The Biggest Loser

My son raised his hand at the kitchen table.
            “This isn’t school, sweetie,” I said. “What?”
            “Why’d you give me a tiny glass with my smoothie?”
            I waited till he took a swig. “Um . . . I seem to have lost something.”
            His eyes bulged. His cheeks puffed. “Like what?”
            I busied myself wiping the stove. “Don’t talk with your mouth full,” I said. “Like the mango pit. The shot glass is for the pit pieces.”
            I turned when I heard him gag. A peach-colored smoothie stream filled the little glass.
            “Sorry,” he said as he nudged both glasses across the table. “I can’t.”
            “Aw, c’mon. It tastes way better than the time I lost the plastic measuring spoon. And the extra fiber, it’ll . . .”
            He made his lips disappear, shook his head violently.
            I sighed. “Do you have a quarter?”
            One of his eyes got smaller. “Yeah. Why?”
            “Let’s make a bet. Do you think Daddy’ll figure it out or not?”
            “He totally will,” my son said. “It’s like drinking a stick.”
            My little guy and I tried to keep our faces straight while my husband sucked down his shake. He wiped the corners of his mouth with the back of his hand then kissed me on the cheek.
            “That hit the spot,” he said. “I’m going for a run. See ya later.”
            I waited till I heard the front door catch then I held out my hand, palm up, in front of my son.
            “You owe me twenty five cents.”
            “Gambling’s evil,” he said. “You know that, right?”
 
~~~
 
I searched everywhere for the receipt, to figure out how much the watch cost, the gift he gave me for our twentieth wedding anniversary. I found the credit card statement in the bill pay drawer and used my pencil eraser to go line by line. I found the store name then followed the dots over to the right to figure out how much he— My palms, underarms, and the divot under my nose felt suddenly damp.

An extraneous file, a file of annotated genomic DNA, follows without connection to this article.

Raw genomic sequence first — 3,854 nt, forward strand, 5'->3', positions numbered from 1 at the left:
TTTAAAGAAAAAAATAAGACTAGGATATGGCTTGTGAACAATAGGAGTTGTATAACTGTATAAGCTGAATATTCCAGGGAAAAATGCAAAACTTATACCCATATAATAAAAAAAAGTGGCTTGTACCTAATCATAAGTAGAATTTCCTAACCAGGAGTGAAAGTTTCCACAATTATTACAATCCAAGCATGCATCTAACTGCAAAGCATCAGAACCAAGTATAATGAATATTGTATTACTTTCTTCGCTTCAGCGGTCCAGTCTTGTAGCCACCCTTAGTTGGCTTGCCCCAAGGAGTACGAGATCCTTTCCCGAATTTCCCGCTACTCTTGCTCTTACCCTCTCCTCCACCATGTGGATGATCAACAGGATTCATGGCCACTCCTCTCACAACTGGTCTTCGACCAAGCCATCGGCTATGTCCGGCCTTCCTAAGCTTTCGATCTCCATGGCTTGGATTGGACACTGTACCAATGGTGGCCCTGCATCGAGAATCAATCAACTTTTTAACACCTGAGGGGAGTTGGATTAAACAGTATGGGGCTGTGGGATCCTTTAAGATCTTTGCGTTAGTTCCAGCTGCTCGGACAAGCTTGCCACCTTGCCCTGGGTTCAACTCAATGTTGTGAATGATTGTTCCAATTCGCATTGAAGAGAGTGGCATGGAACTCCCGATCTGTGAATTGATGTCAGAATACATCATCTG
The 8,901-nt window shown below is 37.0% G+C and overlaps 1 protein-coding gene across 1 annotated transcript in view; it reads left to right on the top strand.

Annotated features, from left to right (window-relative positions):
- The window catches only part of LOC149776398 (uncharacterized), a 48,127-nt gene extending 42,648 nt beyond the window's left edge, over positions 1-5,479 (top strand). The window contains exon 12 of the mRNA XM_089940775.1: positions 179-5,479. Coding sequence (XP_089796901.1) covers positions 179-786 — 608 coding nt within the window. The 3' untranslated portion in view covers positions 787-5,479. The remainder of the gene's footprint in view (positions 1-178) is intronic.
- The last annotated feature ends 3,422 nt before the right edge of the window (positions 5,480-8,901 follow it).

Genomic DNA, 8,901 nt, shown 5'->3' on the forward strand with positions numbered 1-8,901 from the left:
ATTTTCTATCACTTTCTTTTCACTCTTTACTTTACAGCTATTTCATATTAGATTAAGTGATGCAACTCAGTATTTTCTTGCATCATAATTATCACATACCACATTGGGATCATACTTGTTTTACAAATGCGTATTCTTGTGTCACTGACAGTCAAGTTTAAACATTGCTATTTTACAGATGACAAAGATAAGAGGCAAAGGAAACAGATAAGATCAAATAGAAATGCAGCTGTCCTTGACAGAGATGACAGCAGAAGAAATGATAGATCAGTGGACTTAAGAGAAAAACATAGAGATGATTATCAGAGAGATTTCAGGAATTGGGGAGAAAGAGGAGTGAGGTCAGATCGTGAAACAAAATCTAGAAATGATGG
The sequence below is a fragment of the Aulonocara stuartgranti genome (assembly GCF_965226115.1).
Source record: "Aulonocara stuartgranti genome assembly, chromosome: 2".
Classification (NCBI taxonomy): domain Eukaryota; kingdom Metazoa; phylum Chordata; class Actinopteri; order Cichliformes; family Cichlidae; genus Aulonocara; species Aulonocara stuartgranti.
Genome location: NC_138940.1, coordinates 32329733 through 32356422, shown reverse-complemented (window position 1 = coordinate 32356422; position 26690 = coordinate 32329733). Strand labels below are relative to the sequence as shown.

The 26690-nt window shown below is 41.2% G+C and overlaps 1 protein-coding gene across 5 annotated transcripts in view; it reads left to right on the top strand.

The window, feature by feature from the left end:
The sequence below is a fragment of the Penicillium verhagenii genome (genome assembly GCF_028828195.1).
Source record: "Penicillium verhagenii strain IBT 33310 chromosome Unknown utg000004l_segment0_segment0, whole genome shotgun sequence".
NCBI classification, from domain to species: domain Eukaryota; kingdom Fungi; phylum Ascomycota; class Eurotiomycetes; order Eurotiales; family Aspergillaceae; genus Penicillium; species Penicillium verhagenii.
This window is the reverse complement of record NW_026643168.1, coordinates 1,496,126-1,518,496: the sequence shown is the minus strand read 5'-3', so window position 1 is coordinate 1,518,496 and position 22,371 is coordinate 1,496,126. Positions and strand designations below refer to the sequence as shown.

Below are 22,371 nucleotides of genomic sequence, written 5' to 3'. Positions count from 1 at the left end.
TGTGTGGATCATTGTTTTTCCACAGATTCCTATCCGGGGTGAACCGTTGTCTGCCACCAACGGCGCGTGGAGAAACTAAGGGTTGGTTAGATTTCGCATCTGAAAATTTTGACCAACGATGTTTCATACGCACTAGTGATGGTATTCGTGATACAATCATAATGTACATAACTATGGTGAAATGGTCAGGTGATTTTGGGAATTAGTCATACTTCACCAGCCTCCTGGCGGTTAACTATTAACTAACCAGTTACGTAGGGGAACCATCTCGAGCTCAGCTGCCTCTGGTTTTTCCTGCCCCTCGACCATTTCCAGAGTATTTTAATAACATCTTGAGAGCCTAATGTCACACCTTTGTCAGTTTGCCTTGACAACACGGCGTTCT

“Did you find it yet?” my husband said when he came home from work.
            I reached for his lunch bag and shook my head. He sorted through the mail pile, slicing the top of each envelope with an old butter knife.
            “It’s probably gone forever, you know.”
            I crouched beside the foyer’s settee and ran my hand underneath.
            “I don’t think so,” I said as I withdrew a dust fluff in a pincer grip. “I’m pretty sure I’ll find it when I change my closet over. It’s probably in a pair of shorts.”
            The next week I was at my desk—writing, editing, checking Facebook. I heard a voice. Well, I didn’t really hear it, not out loud or anything but it was definitely there, inside my head. Lift up the printer.
            There it was—a small hill of silver links and a barely blue pearlescent face. My throat felt tight. I blinked a couple times to keep my eyes from spilling over.
            I fished my cell out of my pocket, slid it open, typed a text.
            “Guess what I found?”
            “No way.”
            “Way.”
            I closed my phone, leaned back in my chair, gazed up at the ceiling.
            “Thank you so much.”
~~~
 
After I dialed my husband’s number, I plugged the sink and ran water, squirted in soap and tugged on my Playtex rubber gloves.
            “Hello, Sunshine.”        
            “Um, we have a problem.”
            I heard his breath hiss out through his nose. “What now?”
            With one hand I bobbed my favorite pottery mug in and out of the bubbles. I admired its pale aqua beauty, the ditch for my thumb, the dragonfly impression beneath the handle.